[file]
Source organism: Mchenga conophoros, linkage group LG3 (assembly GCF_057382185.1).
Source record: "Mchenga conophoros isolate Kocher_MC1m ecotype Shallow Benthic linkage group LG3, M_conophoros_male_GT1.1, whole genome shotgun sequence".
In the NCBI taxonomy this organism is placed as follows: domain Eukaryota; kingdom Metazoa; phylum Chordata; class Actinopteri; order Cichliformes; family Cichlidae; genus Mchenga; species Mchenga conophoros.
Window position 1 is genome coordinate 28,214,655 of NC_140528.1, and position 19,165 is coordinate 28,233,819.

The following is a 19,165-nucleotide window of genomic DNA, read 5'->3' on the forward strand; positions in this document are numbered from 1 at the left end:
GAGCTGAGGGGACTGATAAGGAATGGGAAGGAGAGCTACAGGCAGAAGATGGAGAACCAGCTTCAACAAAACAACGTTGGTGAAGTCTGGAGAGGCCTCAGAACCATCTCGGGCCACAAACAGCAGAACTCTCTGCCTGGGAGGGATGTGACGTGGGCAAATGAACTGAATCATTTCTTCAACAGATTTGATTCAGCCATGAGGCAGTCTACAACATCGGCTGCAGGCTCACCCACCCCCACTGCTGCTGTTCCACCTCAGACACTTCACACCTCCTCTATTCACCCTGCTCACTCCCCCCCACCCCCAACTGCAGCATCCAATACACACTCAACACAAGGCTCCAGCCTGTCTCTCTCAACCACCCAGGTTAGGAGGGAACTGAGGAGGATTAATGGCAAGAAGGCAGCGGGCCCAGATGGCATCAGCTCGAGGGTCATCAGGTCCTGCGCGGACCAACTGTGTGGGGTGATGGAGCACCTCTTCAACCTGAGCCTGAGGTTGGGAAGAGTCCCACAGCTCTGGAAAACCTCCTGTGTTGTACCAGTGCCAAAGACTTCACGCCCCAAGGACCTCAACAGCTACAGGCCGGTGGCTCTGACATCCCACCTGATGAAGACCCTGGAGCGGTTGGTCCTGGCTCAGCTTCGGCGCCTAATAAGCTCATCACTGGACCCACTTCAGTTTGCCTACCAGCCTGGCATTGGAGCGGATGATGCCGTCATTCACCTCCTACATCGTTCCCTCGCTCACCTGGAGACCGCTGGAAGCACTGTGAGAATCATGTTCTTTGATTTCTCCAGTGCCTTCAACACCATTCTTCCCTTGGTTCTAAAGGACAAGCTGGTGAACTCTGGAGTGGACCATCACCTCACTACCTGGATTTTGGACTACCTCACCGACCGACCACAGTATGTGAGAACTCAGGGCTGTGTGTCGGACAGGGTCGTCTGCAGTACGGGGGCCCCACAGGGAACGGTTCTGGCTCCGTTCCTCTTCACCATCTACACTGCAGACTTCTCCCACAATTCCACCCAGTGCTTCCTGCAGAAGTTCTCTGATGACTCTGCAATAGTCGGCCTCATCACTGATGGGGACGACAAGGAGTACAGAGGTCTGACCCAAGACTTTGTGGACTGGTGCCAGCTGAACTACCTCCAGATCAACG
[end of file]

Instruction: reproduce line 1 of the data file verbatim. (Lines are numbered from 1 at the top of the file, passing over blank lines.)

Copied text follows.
Source organism: Mchenga conophoros, linkage group LG3 (assembly GCF_057382185.1).